'No time to act stupidly,' New York's Cuomo warns as Trump lauds state plans to reopen

(Reuters) – President Donald Trump on Wednesday applauded steps by a handful of Republican-led U.S. states to reopen their economies, but New York’s governor, wary of a potential second wave of coronavirus infections, cautioned that it was “no time to act stupidly.”

About a half dozen U.S. states, mostly in the South, are loosening stay-at-home guidelines, allowing an array of non-essential businesses to reopen in the hope of reviving their devastated economies. Trump, a Republican seeking re-election on Nov. 3, gave these states a show of support on Twitter.

“States are safely coming back. Our Country is starting to OPEN FOR BUSINESS again. Special care is, and always will be, given to our beloved seniors (except me!),” wrote Trump, who is 73.

State and local governments previously issued “stay-at-home” or “shelter-in-place” orders affecting about 94% of Americans to try to limit the number of new cases of COVID-19, the respiratory illness caused by the virus.

The restrictions have battered the U.S. economy, with mandatory business closures leaving millions of Americans unemployed. Political leaders have engaged in an acrimonious debate over when and how to reopen the economy.

New York Governor Andrew Cuomo, a Democrat who met with Trump on Tuesday, said his state had 474 coronavirus-related deaths in the last day – its lowest since April 1 – and was showing more signs that the worst was over, including a drop in hospitalizations. But Cuomo warned of a potential “second wave” if restrictions are relaxed irresponsibly.

“This is no time to act stupidly,” said Cuomo, whose state has been the U.S. epicenter of the pandemic. “More people are going to die if we are not smart.”

Cuomo acknowledged that local officials feel political pressure to reopen businesses but warned against making decisions based on such factors.

“We make a bad move, it’s going to set us back,” Cuomo said, adding that the pandemic is not going away anytime soon.

U.S. coronavirus deaths have exceeded 46,000 while confirmed cases climbed to more than 815,000, according to a Reuters tally. At current rates, U.S. deaths could reach 50,000 later this week. A University of Washington model, often cited by the White House, now projects nearly 66,000 U.S. coronavirus deaths by Aug. 4, an upward revision from about 60,000.

Cuomo said New York would work with neighboring Connecticut and New Jersey on a joint program to trace the contacts of infected people to prevent further spread.

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He said former New York mayor Michael Bloomberg will help develop the program. Bloomberg will contribute “upward of $10 million,” Cuomo’s aide Melissa DeRosa said.


Greg Abbott of Texas on Wednesday became the latest Republican governor to signal plans to ease restrictions, promising to unveil a plan next week to reopen as many businesses as possible in his state in the first week of May.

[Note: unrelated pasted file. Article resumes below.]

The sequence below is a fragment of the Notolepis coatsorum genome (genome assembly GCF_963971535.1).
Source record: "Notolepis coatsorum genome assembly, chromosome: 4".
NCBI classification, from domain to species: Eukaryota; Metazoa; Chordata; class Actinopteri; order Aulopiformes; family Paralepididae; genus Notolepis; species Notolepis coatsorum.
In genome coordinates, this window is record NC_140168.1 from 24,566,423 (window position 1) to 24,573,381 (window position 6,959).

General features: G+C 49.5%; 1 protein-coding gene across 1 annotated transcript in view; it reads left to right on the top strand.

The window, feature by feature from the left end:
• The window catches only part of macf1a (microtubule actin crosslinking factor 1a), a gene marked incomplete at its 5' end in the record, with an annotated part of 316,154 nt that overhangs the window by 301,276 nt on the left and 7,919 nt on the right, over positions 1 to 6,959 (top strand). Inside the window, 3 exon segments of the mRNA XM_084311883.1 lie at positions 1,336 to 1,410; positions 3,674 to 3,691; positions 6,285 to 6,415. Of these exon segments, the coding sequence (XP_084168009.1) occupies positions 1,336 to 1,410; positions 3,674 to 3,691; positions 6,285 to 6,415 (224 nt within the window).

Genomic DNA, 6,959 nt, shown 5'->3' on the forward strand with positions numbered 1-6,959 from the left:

“However, we want to make sure we do it in a very safe way that does not stoke an expansion of the COVID-19,” Abbott told Fox Business Network.

The pandemic’s impact on businesses was underscored by Tyson Foods Inc’s announcement it would indefinitely suspend operations at its largest U.S. pork plant, in Waterloo, Iowa, after employees tested positive for the virus and others stayed home out of fear of infection.

Las Vegas Mayor Carolyn Goodman said she favored reopening her city, a gambling hub, but wanted casinos and other private businesses to sort out safety measures for themselves. She said she believed competition within free enterprise would wipe out any business that contributed to the pathogen’s spread.

“Right now we’re in a crisis health-wise. And so for a restaurant to be open or a small boutique to be open, they better figure it out. That’s their job. That’s not the mayor’s job,” Goodman told CNN.

Georgia Republican Governor Brian Kemp is allowing gyms, hair salons, bowling alleys and tattoo and massage parlors to reopen on Friday, followed by movie houses and restaurants next week.

Cherish Burnham, a 45-year-old stay-at-home mother from Roswell, Georgia, said she was stunned by Kemp’s decision. She said it could put more lives at risk.

“I saw his announcement flash on my phone and my jaw dropped,” Burnham said. “It’s careless and will be catastrophic to countless more lives in our state.”

As the debate over reopening intensified across the country, new evidence emerged that the virus was moving through U.S. communities earlier than previously understood, according to health officials in California’s Santa Clara County.

Autopsies showed two people who died at home on Feb. 6 and Feb. 17 succumbed to COVID-19, making them the earliest-known U.S. victims and indicating the virus was circulating as early as January, the county said. It was previously thought the first U.S. death was in Washington state on Feb. 29.

“What these deaths tell us is that we had community transmission probably to a significant degree, far earlier than we had known, and that indicates that the virus was probably introduced and circulating in our community far earlier than we had known,” Santa Clara County health officer Sara Cody said.

The virus was first reported in China late last year before spreading globally.

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